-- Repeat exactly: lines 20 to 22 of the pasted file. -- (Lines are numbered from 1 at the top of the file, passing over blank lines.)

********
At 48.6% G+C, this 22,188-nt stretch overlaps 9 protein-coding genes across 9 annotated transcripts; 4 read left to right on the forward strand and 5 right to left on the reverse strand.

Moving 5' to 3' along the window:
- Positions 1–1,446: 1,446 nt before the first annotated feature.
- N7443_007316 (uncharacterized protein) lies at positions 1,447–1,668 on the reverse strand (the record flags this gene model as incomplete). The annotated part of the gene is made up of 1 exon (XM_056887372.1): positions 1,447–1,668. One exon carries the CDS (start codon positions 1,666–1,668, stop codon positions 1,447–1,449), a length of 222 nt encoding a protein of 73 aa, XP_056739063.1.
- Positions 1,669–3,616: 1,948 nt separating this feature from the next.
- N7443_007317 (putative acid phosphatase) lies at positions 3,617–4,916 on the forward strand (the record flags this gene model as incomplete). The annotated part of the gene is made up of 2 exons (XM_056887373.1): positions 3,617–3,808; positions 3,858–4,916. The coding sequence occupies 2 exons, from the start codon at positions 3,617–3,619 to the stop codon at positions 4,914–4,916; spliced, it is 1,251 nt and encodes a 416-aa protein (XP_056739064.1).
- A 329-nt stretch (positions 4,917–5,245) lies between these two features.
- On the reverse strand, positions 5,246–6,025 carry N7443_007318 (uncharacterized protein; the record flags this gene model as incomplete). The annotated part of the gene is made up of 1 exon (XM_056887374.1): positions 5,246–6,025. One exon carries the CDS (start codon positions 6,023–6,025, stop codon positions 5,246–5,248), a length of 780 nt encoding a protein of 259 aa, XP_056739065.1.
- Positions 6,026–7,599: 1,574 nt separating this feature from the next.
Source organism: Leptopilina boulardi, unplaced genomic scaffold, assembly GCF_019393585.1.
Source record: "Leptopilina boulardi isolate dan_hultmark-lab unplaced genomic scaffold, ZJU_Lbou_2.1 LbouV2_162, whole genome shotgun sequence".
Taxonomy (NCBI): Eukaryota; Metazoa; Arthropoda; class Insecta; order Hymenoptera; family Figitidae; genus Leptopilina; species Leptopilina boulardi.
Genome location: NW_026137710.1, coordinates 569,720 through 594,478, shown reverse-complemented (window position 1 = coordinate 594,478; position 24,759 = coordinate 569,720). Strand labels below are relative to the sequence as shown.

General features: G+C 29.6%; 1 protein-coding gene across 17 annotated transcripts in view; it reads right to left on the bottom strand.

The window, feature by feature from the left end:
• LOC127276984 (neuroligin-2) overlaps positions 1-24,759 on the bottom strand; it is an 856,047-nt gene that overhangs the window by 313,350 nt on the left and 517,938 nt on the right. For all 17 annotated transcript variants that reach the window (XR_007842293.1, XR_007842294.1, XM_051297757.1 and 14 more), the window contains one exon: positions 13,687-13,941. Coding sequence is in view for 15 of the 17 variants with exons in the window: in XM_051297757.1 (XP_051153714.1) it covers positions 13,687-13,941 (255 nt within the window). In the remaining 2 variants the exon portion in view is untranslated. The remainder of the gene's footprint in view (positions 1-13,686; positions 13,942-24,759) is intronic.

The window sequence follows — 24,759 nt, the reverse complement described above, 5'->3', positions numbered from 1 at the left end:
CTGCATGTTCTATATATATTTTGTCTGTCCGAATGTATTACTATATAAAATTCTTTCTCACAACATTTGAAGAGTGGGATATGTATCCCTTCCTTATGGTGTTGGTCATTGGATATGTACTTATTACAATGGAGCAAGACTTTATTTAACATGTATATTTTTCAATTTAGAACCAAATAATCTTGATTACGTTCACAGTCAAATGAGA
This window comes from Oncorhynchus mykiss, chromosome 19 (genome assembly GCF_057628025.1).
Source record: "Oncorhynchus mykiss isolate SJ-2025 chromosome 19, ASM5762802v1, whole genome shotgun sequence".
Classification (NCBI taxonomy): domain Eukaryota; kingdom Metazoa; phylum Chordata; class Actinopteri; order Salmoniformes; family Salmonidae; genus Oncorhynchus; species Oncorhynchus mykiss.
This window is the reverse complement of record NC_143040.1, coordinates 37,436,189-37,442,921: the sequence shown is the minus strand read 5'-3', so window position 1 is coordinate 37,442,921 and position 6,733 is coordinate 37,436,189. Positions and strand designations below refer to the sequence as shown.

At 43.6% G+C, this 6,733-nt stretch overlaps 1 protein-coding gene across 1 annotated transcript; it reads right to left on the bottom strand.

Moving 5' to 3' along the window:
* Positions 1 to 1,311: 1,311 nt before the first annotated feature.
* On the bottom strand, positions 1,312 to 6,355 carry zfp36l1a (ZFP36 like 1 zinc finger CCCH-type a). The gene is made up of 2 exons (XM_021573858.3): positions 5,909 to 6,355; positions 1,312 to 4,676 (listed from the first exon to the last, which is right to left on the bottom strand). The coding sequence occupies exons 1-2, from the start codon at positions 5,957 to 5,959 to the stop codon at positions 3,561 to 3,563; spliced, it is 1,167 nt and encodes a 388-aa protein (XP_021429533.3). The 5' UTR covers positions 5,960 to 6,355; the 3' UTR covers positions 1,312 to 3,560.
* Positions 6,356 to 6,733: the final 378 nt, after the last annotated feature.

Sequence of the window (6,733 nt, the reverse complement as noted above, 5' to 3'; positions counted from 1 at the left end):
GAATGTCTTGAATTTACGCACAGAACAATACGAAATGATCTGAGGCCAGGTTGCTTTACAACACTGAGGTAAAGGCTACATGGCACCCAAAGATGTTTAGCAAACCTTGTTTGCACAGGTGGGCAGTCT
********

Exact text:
Source record: "Oncorhynchus mykiss isolate SJ-2025 chromosome 19, ASM5762802v1, whole genome shotgun sequence".
Classification (NCBI taxonomy): domain Eukaryota; kingdom Metazoa; phylum Chordata; class Actinopteri; order Salmoniformes; family Salmonidae; genus Oncorhynchus; species Oncorhynchus mykiss.
This window is the reverse complement of record NC_143040.1, coordinates 37,436,189-37,442,921: the sequence shown is the minus strand read 5'-3', so window position 1 is coordinate 37,442,921 and position 6,733 is coordinate 37,436,189. Positions and strand designations below refer to the sequence as shown.